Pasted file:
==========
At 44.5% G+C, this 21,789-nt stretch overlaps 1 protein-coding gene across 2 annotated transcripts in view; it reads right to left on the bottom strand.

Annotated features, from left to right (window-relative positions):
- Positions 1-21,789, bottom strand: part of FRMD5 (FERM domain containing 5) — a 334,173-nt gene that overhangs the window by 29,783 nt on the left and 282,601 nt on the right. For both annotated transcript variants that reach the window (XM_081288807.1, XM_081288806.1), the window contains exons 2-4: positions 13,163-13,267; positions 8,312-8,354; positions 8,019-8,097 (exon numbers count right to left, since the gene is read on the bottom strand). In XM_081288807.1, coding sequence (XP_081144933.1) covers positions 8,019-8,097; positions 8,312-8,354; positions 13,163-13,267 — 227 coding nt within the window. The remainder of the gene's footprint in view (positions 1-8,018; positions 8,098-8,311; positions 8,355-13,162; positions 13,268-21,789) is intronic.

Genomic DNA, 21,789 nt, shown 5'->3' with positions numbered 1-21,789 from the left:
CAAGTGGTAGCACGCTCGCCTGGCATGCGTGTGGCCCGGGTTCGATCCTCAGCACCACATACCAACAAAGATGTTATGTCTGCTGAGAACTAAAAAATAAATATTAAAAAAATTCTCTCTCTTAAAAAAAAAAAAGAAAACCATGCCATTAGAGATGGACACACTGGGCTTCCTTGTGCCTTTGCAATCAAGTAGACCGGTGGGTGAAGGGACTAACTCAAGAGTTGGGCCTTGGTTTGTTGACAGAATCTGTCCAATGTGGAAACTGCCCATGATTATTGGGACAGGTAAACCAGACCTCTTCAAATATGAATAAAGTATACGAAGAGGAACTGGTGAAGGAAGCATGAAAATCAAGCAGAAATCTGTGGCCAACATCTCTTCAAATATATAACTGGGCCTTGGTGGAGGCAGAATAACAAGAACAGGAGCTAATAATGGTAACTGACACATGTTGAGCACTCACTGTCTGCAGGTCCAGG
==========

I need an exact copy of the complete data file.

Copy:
At 44.5% G+C, this 21,789-nt stretch overlaps 1 protein-coding gene across 2 annotated transcripts in view; it reads right to left on the bottom strand.

Annotated features, from left to right (window-relative positions):
- Positions 1-21,789, bottom strand: part of FRMD5 (FERM domain containing 5) — a 334,173-nt gene that overhangs the window by 29,783 nt on the left and 282,601 nt on the right. For both annotated transcript variants that reach the window (XM_081288807.1, XM_081288806.1), the window contains exons 2-4: positions 13,163-13,267; positions 8,312-8,354; positions 8,019-8,097 (exon numbers count right to left, since the gene is read on the bottom strand). In XM_081288807.1, coding sequence (XP_081144933.1) covers positions 8,019-8,097; positions 8,312-8,354; positions 13,163-13,267 — 227 coding nt within the window. The remainder of the gene's footprint in view (positions 1-8,018; positions 8,098-8,311; positions 8,355-13,162; positions 13,268-21,789) is intronic.

Genomic DNA, 21,789 nt, shown 5'->3' with positions numbered 1-21,789 from the left:
CAAGTGGTAGCACGCTCGCCTGGCATGCGTGTGGCCCGGGTTCGATCCTCAGCACCACATACCAACAAAGATGTTATGTCTGCTGAGAACTAAAAAATAAATATTAAAAAAATTCTCTCTCTTAAAAAAAAAAAAGAAAACCATGCCATTAGAGATGGACACACTGGGCTTCCTTGTGCCTTTGCAATCAAGTAGACCGGTGGGTGAAGGGACTAACTCAAGAGTTGGGCCTTGGTTTGTTGACAGAATCTGTCCAATGTGGAAACTGCCCATGATTATTGGGACAGGTAAACCAGACCTCTTCAAATATGAATAAAGTATACGAAGAGGAACTGGTGAAGGAAGCATGAAAATCAAGCAGAAATCTGTGGCCAACATCTCTTCAAATATATAACTGGGCCTTGGTGGAGGCAGAATAACAAGAACAGGAGCTAATAATGGTAACTGACACATGTTGAGCACTCACTGTCTGCAGGTCCAGG